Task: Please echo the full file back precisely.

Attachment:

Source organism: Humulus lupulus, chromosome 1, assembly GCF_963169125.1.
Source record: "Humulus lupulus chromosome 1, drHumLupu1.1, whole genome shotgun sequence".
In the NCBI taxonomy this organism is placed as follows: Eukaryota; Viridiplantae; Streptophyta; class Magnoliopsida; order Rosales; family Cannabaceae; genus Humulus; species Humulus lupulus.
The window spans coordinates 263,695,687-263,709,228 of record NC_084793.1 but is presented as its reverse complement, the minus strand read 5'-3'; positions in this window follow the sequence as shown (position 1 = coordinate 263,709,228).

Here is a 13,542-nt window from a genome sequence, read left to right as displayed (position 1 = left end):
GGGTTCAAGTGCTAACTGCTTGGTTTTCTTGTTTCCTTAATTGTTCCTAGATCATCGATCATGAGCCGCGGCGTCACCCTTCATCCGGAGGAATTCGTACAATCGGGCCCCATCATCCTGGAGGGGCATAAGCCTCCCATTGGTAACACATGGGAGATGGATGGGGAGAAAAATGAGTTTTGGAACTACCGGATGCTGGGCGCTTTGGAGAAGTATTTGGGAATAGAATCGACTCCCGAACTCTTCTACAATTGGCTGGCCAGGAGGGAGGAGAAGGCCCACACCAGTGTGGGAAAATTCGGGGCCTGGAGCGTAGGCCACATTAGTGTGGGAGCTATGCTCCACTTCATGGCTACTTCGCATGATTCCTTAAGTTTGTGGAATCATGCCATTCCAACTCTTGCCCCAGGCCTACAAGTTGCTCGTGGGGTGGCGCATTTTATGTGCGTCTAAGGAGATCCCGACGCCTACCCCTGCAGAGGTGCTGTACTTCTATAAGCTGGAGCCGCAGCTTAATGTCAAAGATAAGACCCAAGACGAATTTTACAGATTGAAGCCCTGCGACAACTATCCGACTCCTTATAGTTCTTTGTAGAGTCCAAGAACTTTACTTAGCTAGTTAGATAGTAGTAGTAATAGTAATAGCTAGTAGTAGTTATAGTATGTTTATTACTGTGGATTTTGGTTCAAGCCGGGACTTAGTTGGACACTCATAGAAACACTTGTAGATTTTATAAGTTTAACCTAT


Source organism: Humulus lupulus, chromosome 1, assembly GCF_963169125.1.
Source record: "Humulus lupulus chromosome 1, drHumLupu1.1, whole genome shotgun sequence".
In the NCBI taxonomy this organism is placed as follows: Eukaryota; Viridiplantae; Streptophyta; class Magnoliopsida; order Rosales; family Cannabaceae; genus Humulus; species Humulus lupulus.
The window spans coordinates 263,695,687-263,709,228 of record NC_084793.1 but is presented as its reverse complement, the minus strand read 5'-3'; positions in this window follow the sequence as shown (position 1 = coordinate 263,709,228).

Here is a 13,542-nt window from a genome sequence, read left to right as displayed (position 1 = left end):
GGGTTCAAGTGCTAACTGCTTGGTTTTCTTGTTTCCTTAATTGTTCCTAGATCATCGATCATGAGCCGCGGCGTCACCCTTCATCCGGAGGAATTCGTACAATCGGGCCCCATCATCCTGGAGGGGCATAAGCCTCCCATTGGTAACACATGGGAGATGGATGGGGAGAAAAATGAGTTTTGGAACTACCGGATGCTGGGCGCTTTGGAGAAGTATTTGGGAATAGAATCGACTCCCGAACTCTTCTACAATTGGCTGGCCAGGAGGGAGGAGAAGGCCCACACCAGTGTGGGAAAATTCGGGGCCTGGAGCGTAGGCCACATTAGTGTGGGAGCTATGCTCCACTTCATGGCTACTTCGCATGATTCCTTAAGTTTGTGGAATCATGCCATTCCAACTCTTGCCCCAGGCCTACAAGTTGCTCGTGGGGTGGCGCATTTTATGTGCGTCTAAGGAGATCCCGACGCCTACCCCTGCAGAGGTGCTGTACTTCTATAAGCTGGAGCCGCAGCTTAATGTCAAAGATAAGACCCAAGACGAATTTTACAGATTGAAGCCCTGCGACAACTATCCGACTCCTTATAGTTCTTTGTAGAGTCCAAGAACTTTACTTAGCTAGTTAGATAGTAGTAGTAATAGTAATAGCTAGTAGTAGTTATAGTATGTTTATTACTGTGGATTTTGGTTCAAGCCGGGACTTAGTTGGACACTCATAGAAACACTTGTAGATTTTATAAGTTTAACCTAT